This year my son tried out and made the “travel” baseball team. And when I say travel, it just means the next town or two over. Thank God, we’re not shelling out millions for long road trips and hotels…just yet. This kid absolutely loves baseball. When asked, his favorite things in life are “baseball and family.” Although I’ll have to admit I wonder if he realizes his sisters are part of that whole “family” thing. My husband has him pretty well trained, and he knows more facts and stats about the Cubs than probably most adult Cubs fans. He’s obsessed but it’s a good thing. Anyway, apparently for this travel team one of the rules is that the kids must wear a cup. Now as an adult and mother, I know what that is. I know its job. Basically I know the minimal basics that surround this contraption. Thankfully my husband handles 99 percent of all things related to baseball, which just so happens to include any necessary supply shopping. (PHEW!)

Now picture this if you will. I’m busy cooking dinner one evening and trying to get things ready. In walks my son and husband from somewhere. I tend not to ask too many questions when the husband takes any of the kids, because all I really need to know is I’m down one less kid to worry about. Hooray. Anyway, my son immediately heads to the bathroom and walks out a minute later. He walks right up to me and says, “Mom, hit me in the wiener.” I may or may not have gotten whip lash from turning my head so quickly to him as I was still trying to compute what was just said to me. I quickly put two and two together and figured out the surrounding story to his insane request and while secretly dying inside, calmly reminded him to please don’t ever ask ME (or anyone for that matter) to hit his privates.

To say this kid was excited about his new piece of equipment would be a complete understatement. I guess maybe I kinda sorta understand if you can equate it to getting one’s first training bra? I don’t know but regardless it resulted in a lengthy show and tell to his sisters. Explaining what it was for. Inviting them to inspect it (not on, of course!) It was all pretty comical. But I think the icing on the cake, however, was when he asked me if he could SLEEP WITH IT AND/OR WEAR IT TO BED. Yes, you read that right. My kid wanted to sleep with his cup – like it was his beloved stuffed animal or pet dog. Certainly not a request I ever imagined I’d hear. Alas my husband just reminded him it’s simply part of our uniform and we don’t wear our uniform to bed.

Children certainly are odd creatures, but it’s these kind of moments that I revel in as a parent. The nutty. The unexpected. The hilarious, yet innocent, requests. These are the things that are meant to be remembered (well for me that means written down because I can’t remember what happened five seconds ago) and used as possible blackmail when your children are older. Because every kid learns to walk and talk. But not every parent gets to experience the hilarity of being asked if their kid can sleep with their cup. This milestone is undoubtedly one for the books.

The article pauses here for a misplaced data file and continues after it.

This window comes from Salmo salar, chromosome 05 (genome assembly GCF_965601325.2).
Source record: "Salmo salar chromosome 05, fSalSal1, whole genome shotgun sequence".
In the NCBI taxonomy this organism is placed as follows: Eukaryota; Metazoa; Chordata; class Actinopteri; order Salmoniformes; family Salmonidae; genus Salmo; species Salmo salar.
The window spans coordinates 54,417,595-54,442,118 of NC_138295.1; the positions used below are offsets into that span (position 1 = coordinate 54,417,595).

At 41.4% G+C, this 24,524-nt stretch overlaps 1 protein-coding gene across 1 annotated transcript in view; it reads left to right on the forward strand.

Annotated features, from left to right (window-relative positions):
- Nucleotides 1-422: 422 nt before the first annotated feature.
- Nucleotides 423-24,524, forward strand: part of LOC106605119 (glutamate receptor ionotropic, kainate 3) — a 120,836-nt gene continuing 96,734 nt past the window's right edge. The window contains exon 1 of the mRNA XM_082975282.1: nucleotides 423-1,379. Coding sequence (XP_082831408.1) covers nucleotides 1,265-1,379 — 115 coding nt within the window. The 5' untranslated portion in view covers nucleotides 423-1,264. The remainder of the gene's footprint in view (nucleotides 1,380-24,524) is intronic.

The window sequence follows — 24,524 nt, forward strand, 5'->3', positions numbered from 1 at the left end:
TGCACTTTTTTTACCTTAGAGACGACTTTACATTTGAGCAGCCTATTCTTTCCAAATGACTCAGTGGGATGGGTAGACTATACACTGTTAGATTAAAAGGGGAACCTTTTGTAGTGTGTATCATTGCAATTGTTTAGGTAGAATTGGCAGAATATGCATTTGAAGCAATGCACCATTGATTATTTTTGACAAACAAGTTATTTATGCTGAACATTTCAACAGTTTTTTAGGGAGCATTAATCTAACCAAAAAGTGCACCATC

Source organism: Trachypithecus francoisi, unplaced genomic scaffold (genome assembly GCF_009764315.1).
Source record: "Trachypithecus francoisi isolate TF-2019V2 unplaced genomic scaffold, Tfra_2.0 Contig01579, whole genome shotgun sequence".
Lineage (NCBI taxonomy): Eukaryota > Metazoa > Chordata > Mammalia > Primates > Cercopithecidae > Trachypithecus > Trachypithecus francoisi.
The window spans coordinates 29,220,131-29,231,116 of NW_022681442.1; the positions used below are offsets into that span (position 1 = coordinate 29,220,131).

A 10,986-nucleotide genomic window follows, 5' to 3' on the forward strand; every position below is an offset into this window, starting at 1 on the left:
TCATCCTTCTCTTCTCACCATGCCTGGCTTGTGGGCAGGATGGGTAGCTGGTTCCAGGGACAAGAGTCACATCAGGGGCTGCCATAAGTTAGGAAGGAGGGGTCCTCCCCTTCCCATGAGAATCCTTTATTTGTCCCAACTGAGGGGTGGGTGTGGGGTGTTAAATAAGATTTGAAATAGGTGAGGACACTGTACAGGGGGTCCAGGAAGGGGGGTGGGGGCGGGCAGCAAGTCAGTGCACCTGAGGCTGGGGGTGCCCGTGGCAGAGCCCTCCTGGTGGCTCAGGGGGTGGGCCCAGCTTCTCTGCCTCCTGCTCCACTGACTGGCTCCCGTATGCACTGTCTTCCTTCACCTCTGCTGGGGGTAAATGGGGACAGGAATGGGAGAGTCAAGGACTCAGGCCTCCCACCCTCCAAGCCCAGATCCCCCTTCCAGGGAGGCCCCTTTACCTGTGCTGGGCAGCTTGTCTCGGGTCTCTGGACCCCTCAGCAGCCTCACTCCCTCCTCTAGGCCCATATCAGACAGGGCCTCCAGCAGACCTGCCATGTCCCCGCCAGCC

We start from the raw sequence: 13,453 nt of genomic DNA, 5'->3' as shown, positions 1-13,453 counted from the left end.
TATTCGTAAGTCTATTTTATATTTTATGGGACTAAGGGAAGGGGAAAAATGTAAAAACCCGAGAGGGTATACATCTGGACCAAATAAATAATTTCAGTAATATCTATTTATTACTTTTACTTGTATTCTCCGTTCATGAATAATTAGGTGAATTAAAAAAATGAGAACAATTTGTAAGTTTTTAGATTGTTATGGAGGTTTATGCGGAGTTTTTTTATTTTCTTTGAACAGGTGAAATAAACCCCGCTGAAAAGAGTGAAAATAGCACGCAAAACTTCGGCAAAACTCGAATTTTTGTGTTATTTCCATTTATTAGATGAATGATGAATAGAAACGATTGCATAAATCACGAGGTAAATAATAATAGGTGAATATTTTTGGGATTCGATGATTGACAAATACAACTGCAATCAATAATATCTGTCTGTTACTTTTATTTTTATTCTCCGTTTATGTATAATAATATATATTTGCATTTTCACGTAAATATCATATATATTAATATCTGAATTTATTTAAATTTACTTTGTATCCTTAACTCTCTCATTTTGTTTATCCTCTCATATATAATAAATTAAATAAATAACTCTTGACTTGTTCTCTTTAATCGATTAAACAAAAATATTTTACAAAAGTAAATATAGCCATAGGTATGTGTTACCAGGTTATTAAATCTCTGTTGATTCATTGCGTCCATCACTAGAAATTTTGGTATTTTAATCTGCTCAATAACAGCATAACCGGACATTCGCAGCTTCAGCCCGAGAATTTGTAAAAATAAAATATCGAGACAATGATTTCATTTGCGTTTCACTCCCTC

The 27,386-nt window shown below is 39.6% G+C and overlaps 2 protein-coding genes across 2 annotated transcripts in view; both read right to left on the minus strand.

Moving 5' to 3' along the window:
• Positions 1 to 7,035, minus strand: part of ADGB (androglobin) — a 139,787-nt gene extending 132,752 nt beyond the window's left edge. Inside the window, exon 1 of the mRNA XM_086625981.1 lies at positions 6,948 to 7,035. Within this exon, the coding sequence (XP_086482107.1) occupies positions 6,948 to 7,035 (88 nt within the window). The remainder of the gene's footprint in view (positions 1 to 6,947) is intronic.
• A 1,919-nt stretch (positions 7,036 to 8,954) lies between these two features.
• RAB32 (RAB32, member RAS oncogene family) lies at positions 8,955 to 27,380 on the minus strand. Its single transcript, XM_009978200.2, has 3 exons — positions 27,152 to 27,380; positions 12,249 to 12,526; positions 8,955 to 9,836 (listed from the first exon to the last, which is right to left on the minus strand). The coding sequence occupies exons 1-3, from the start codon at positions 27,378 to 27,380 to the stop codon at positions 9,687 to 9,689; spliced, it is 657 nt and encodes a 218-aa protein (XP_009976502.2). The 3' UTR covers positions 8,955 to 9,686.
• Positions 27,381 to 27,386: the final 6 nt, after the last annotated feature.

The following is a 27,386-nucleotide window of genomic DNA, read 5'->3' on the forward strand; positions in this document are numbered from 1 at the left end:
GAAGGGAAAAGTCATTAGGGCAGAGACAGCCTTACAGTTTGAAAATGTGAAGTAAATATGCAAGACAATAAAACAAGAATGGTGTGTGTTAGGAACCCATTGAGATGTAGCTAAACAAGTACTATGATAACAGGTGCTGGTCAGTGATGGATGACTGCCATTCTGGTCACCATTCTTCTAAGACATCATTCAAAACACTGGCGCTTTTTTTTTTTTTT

Mistakes Aren’t Just for Idiots

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My pride. My joy. The reasons I stress.

Although the weather certainly hasn’t been given the memo, based on the calendar, warmer temperatures are certainly upon us sometime in the (hopefully) near future. And with the warmer weather comes a plethora of fun-filled outdoor activities and fun in the sun. BUT…how come there always seems to be a caveat associated with good things?

Warmer temperatures mean WAY warmer cars. We’ve all seen the horror stories in the news. We know about the accidents. We know what can and has happened. And we all think no way in hell could I ever be that irresponsible. And for the most part I think none of us really are. However I wanted to share my experience from the weekend which hopefully just gives everyone the gentle reminder – okay, I’m actually not going for gentle here; I’m going for IN YOUR FACE PSA – that shit happens, and as parents it’s simply imperative to always be on our A game.

So the hubs was away this weekend, and since we finally had some nice weather, I used the opportunity to get some yard work done. Meanwhile, of course, I had the kids play outside. But before all this, for some strange reason I made a horrible judgement call and took my herd to Costco. (PSA #2: Never, ever take your kids to Costco by yourself on a weekend! You’re just asking to end up needing a stiff drink before noon.) Anyway we were in and out as quick as can be… and by quick I mean barely less than two hours. Insert through-the-roof stress levels here. We got home and I had all the kids help load in the 100 pounds of Goldfish we bought along with a few other things. Once we got everything put away, we went outside. Now normally I always park in our garage but since I knew the kids would be carrying stuff inside I parked outside thinking it would be easier for them. I checked to make sure the kids closed the hatch and the car was locked – which they both were.